More good news for The Sound of Life and Everything, which earned a lovely review from VOYA Magazine. Congrats, Krista!
When Ella Mae Higbee goes to Pasadena with her mom and Auntie Mildred, she never thought she would be going to a laboratory that grows people. Dr. Franks at Ingolstadt Laboratories promises to bring loved ones back from the grave with just a sample of their blood. Devastated by losing her son Robby in World War II, Auntie Mildred uses the blood on his dog tags to get him back, except something goes wrong with the experiment. The blood from the war did not belong to Robby, but a Japanese soldier. Neither Auntie Mildred nor Dr. Franks will take responsibility for the life they created, but Ella Mae and her mom know that caring for him is the right thing to do. Taking in Takuma is not as easy as they thought it would be: because of his nationality, the entire town—still grieving from several losses from the war—sees him as the enemy. Prejudices are strong and several organizations in St. Jude refuse to welcome Takuma: the local clothing store will not sell anything to him, the principal will not allow him to go to school, and the pastor turns him away from the church.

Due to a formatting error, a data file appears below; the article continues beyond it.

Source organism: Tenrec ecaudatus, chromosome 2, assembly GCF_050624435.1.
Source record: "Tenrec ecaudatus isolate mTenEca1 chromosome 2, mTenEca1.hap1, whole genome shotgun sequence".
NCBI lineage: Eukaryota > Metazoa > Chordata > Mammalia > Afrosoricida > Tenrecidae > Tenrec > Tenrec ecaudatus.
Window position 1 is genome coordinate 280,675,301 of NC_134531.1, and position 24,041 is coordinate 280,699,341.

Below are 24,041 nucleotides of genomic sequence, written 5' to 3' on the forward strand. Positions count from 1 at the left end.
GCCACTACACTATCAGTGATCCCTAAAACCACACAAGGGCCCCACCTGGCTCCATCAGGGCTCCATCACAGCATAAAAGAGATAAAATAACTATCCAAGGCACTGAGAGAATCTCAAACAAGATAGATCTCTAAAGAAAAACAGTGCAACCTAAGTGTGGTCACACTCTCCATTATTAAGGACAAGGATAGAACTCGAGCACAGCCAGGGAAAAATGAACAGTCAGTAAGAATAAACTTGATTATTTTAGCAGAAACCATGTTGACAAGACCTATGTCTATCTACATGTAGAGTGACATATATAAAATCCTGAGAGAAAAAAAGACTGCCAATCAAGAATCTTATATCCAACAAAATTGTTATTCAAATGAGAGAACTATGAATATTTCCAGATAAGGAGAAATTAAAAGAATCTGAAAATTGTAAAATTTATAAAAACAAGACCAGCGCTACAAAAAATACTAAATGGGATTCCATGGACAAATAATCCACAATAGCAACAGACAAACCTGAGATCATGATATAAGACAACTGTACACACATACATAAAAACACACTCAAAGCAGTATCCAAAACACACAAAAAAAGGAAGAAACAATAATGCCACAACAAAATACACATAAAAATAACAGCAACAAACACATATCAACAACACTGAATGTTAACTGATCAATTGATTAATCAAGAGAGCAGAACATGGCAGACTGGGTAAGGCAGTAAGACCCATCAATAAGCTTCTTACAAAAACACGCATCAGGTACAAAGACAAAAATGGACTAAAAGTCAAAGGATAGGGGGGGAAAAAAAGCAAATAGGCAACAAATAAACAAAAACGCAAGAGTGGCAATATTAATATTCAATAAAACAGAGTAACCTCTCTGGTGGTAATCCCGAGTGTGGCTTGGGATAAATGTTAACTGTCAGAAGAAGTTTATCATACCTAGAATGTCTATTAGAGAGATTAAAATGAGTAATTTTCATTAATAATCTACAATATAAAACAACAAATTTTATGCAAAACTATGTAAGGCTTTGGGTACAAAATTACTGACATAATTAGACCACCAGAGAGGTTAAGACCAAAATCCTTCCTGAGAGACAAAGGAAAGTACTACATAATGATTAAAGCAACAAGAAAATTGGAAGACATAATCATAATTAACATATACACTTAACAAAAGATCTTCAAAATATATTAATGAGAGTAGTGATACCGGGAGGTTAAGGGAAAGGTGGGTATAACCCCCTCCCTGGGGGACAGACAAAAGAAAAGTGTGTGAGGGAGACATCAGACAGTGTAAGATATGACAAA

This post-Second World War novel poses themes of prejudice, humanity, scientific discovery, history, and conscience. By mixing elements of science fiction with a historical setting, Van Dolzer presents serious subject matter in an age-appropriate way. This novel would be perfect for classrooms and book clubs, as it definitely offers a lot of material for discussion.